Former cruiserweight champion Steve Cunningham and former heavyweight contender Malik Scott break down Saturday's blockbuster heavyweight title fight—and both say Fury is no laughing matter.
Tyson Fury can be rather comical. It’s unavoidable given the way he moves: A towering figure walking tippy-toed on spindly legs that support the excess flab jiggling over his waistline.
Fury is also a jokester behind the mic. He doesn’t mind the perception this creates. Laugh at his comments—or his disproportionate 6-foot, 9-inch, 260-pound frame. Just don’t expect Deontay Wilder to make that same mistake.
Wilder (40-0, 39 KOs) defends his WBC world heavyweight title an eighth time when he meets Fury this Saturday, December 1 in the main event of a Showtime pay-per-view card (9 p.m. ET/6 p.m. PT) live from Staples Center in Los Angeles, California.
Wilder-Fury is one of the best heavyweight matchups in years. Fury, (27-0, 19 KOs) may elicit laughs outside the ring, but he’s no joke inside it, as those who’ve laced up the gloves against him can attest.
“That’s part of the deception when it comes to Fury,” said former two-time world cruiserweight champion Steve Cunningham. “You see this big, tall, goofy guy, who gets out of shape, makes jokes, and will make an ass of himself because he’s selling himself.”
Cunningham fought Fury in 2013, dropping him with an overhand right in the second round before succumbing to him in the seventh. The two also sparred later that year as Fury prepped for a David Haye bout that ultimately fell through.
“Being in camp with Tyson, I saw the work that he puts into his fights,” Cunningham said. “I saw what Peter Fury (Tyson’s uncle and former trainer) had him doing. The guy is in shape and he has a gas tank. You’re not going to outwork him.”
Cunningham weighed 210 pounds and was outweighed by 44 pounds when he fought Fury. Wilder is a lean 6-foot, 7-inches who typically weighs between 215-220 pounds. The weight disparity could be a major advantage for Fury.
“Fury applied his weight on me,” Cunningham said. “He leaned on me until it tired me. Fury is going to want to clinch with Wilder and lean on him. Fury’s size will play a part in this. He can box and he’s a far better fighter than people give him credit for.”
“ Even if Fury was in the shape he was in when he fought Wladimir. Back then, there was a chance he may have been a threat to Deontay. Not now. ” Former Heavyweight Contender Malik Scott
But Cunningham points out that this isn’t just the classic battle between boxer and puncher.
“A lot of people say Deontay can’t box, that he’s sloppy. Don’t get it twisted, he can box. He hasn’t had to box, because once that right hand lands, you’re out. Deontay has that great eraser. Fury will make Deontay exhibit his boxing skills. We’ll see Fury try to work more behind the jab.”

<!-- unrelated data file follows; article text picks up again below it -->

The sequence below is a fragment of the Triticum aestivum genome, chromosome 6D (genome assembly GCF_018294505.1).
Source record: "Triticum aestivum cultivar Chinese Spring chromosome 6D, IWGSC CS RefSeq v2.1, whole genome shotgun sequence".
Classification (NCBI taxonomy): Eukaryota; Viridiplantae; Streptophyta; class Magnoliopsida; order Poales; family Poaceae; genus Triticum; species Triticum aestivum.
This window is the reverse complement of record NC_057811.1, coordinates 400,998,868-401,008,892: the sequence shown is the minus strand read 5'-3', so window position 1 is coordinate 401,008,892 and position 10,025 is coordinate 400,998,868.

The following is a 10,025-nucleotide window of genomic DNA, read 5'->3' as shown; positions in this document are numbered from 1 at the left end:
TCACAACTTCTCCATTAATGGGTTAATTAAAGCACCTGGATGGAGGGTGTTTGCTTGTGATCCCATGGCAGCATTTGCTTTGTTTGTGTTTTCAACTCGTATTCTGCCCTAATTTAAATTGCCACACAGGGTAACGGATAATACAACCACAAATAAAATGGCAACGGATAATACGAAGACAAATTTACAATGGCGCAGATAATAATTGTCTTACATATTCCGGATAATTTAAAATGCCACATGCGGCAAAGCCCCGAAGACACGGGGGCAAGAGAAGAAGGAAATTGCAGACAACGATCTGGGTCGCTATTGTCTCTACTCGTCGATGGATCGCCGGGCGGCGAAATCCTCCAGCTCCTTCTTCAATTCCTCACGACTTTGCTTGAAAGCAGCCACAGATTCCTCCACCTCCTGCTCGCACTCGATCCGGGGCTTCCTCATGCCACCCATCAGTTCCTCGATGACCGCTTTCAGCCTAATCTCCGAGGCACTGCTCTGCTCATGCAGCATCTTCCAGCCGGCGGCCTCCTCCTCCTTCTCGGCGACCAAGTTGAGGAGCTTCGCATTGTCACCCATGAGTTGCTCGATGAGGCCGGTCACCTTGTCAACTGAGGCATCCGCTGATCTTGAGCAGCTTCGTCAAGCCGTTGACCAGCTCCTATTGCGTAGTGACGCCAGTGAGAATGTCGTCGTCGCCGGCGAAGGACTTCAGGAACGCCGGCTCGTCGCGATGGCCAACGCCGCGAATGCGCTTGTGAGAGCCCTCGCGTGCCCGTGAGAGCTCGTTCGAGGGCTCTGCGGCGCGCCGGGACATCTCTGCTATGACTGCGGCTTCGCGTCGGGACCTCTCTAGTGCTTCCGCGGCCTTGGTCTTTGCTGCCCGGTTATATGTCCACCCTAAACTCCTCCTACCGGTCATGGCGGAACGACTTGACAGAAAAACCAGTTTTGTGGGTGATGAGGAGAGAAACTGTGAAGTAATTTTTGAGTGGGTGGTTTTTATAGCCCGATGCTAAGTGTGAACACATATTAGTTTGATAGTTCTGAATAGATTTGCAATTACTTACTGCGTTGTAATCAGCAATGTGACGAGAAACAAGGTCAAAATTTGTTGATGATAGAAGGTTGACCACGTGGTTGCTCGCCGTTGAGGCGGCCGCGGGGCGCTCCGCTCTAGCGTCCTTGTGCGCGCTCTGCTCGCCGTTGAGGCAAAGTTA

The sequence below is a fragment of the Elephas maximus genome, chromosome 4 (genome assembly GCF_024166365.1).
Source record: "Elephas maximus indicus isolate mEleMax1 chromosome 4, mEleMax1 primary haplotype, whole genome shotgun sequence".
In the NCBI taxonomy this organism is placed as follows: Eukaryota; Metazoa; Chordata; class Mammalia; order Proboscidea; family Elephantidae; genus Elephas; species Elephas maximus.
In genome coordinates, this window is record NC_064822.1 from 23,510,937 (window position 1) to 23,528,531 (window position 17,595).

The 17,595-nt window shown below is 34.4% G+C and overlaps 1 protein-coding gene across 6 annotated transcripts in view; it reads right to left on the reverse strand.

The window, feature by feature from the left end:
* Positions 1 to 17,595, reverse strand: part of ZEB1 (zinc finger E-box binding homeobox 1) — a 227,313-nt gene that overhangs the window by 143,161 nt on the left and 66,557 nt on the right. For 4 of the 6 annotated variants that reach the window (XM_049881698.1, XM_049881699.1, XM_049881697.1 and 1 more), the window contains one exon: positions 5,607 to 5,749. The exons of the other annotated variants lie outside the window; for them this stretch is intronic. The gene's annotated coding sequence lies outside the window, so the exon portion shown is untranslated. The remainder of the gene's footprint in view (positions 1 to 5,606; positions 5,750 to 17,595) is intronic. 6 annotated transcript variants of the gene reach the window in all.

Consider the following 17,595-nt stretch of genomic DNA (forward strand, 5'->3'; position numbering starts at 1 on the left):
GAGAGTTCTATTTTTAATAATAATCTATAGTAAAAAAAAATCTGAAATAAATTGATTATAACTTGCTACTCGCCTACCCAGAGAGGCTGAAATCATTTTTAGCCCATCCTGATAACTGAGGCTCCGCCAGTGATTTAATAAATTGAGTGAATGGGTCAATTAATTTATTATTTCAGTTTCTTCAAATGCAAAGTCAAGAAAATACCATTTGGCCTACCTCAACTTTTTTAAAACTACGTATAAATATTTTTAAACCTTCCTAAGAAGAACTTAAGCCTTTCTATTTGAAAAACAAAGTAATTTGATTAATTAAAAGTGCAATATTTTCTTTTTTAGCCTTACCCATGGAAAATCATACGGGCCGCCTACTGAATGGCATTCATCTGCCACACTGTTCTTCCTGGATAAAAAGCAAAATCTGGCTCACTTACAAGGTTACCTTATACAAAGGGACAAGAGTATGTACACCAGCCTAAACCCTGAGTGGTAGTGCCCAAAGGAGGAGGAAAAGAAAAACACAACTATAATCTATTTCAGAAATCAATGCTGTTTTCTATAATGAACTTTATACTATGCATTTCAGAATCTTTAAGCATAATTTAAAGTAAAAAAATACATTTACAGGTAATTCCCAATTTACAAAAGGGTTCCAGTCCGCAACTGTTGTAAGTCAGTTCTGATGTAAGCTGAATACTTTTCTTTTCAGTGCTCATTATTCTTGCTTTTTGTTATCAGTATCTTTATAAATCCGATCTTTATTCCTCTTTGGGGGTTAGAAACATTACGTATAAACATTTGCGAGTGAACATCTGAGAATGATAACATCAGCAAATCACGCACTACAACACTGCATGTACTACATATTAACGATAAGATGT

Fury is leaving nothing to chance for this fight. Legendary trainer Freddie Roach will be in his corner, alongside lead trainer Ben Davison. Davison and Fury joined forces when the latter returned to the ring last June after a 2.5 year-hiatus. Thus far, they’re 2-0 together.
Nevertheless, Cunningham believes the absence of old trainer Peter Fury could be a problem for Tyson. Peter was the calming influence during the chaos of a fight—and the chaos churning in Tyson’s own head.
“Peter was the one who always kept Tyson in line,” Cunningham says. “When I sparred him, Peter kept telling me to use the overhand right. Peter Fury knows Tyson. It’s like when I train my son, I know him and he trusts me. I saw it in camp. Peter was always the authority and Tyson needs toning down. I see Wilder stopping Fury in the seventh or eighth round, but that will come after Tyson Fury wins most of the rounds.”
Another boxer with an interesting take on this fight is former heavyweight contender Malik Scott. Scott was stopped by Wilder in 2014. He’s since sparred with both Wilder and Fury.
“What is special about Tyson Fury is that he’s crazy enough to think he can win,” Scott said. “He beat Wladimir Klitschko, an 11-year champion, in 2015, and he did it with a smile on his face the whole night. But Tyson wasn’t going to beat Deontay anyway, even if he was in the shape he was in when he fought Wladimir. Back then, there was a chance he may have been a threat to Deontay. Not now.”
Those prophesying a Wilder victory often do so citing his otherworldly physical traits. But in boxing, will counts as much as skill. Scott, one of Wilder’s chief sparring partners for this bout, says Wilder possesses both.
“Deontay is the most athletic fighter I’ve ever shared the ring with,” he said. “He punches extremely hard, with 20-ounce or 10-ounce gloves on. He is the fastest heavyweight in the world, too, right now, and he’s very unorthodox. Deontay is not underestimating Fury—I can tell you that.”
As well he shouldn’t. No matter how it looks on the outside, Tyson Fury is no laughing matter.
For a closer look at Wilder vs Fury, check out our fight page.